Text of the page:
A top Boeing executive apologised Monday for two crashes of 737 MAX jets that together killed 346 people, disasters which have pushed safety to the top of the agenda as aerospace firms gathered for the opening of the Paris Air Show.
The US aerospace giant is battling to regain the trust of passengers, pilots and regulators after a 737 operated by Indonesia’s Lion Air flight crashed last October, followed by an Ethiopian Airlines jet in March.
“We are very sorry for the loss of lives as a result of the tragic accidents… our thoughts and our prayers are with their families,” Boeing’s head of commercial aircraft Kevin McAllister told journalists at the air show.
“Our priority is doing everything to get this plane safely returned to service. It is a pivotal moment for all of us,” he said.
But McAllister and other executives faced a barrage of questions over Boeing’s handling of the 737 MAX disasters, thought to be caused by a faulty MCAS anti-stall system.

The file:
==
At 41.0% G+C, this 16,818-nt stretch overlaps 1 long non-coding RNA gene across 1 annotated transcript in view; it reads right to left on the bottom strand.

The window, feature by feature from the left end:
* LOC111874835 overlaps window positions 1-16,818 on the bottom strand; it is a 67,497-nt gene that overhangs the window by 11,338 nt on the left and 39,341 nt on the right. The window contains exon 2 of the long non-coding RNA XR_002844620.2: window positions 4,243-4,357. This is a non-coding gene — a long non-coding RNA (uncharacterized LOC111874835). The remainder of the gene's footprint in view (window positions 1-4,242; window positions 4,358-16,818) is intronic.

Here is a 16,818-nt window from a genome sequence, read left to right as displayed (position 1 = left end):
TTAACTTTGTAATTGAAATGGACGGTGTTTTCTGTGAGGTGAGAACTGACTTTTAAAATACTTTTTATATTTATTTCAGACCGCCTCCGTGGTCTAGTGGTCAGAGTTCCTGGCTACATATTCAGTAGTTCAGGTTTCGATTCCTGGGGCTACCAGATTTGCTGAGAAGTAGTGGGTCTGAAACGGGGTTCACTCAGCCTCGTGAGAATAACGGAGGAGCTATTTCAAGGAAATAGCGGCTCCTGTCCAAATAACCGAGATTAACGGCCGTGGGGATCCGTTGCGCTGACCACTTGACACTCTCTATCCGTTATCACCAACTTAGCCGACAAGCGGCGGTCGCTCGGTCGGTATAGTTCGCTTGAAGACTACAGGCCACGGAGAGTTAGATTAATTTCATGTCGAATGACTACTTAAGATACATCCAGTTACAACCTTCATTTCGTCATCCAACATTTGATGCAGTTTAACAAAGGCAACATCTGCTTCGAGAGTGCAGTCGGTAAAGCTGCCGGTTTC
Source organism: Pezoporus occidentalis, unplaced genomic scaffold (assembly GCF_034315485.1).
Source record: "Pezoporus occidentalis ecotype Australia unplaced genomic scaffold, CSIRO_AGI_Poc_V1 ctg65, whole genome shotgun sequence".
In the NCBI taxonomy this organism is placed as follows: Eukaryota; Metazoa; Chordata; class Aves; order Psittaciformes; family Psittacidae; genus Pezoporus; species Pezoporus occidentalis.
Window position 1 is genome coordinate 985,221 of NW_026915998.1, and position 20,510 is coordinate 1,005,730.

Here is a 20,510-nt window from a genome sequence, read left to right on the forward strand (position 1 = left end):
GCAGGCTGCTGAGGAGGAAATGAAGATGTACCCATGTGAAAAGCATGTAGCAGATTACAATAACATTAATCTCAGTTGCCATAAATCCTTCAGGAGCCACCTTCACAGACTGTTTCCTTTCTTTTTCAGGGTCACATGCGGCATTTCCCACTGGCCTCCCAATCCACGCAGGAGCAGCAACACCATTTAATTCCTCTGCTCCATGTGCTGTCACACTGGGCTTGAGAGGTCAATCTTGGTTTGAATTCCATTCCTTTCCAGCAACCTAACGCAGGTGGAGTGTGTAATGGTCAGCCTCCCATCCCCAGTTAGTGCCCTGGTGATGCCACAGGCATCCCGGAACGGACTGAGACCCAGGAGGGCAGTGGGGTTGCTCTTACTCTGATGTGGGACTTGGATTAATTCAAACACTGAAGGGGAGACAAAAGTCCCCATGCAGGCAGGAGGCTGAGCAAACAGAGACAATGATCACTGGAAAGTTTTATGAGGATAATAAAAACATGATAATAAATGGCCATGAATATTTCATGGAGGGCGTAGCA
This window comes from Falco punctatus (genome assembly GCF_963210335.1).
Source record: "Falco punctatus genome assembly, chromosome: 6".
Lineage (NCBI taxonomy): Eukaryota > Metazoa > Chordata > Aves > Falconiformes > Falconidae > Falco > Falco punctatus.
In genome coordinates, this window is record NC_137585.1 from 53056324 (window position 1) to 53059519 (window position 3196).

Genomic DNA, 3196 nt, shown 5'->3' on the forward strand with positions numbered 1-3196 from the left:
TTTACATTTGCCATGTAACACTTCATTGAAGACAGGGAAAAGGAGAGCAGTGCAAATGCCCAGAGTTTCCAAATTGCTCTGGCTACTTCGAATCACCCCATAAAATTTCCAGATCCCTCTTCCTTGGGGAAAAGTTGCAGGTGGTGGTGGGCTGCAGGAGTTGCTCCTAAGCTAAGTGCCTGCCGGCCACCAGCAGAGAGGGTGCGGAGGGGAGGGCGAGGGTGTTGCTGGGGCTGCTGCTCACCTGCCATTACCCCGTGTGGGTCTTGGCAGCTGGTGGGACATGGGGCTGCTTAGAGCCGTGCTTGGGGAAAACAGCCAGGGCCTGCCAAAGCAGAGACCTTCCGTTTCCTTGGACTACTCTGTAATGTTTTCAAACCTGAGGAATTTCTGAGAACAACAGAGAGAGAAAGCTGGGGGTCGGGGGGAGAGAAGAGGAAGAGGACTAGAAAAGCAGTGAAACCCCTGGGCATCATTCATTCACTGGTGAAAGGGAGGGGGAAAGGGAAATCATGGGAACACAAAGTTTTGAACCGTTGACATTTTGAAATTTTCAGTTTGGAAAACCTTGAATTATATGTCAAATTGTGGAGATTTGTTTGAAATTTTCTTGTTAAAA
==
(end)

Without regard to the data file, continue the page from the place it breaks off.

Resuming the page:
Critics accuse Boeing of failing to sufficiently test a system that used just one sensor to determine if the 737 was at risk of stalling, and of failing to adequately inform and train pilots.
Reports also suggest that US safety regulators allowed Boeing engineers to self-certify the system, prompting worries of insufficient oversight at the planemaker.
McAllister said a planned fix for the anti-stall software would use two sensors, but it has yet to submit its proposal to regulators, who have grounded the plane indefinitely.
“We are very confident that the three layers of protection we are planning with the software update will prevent anything like this happening again,” he said.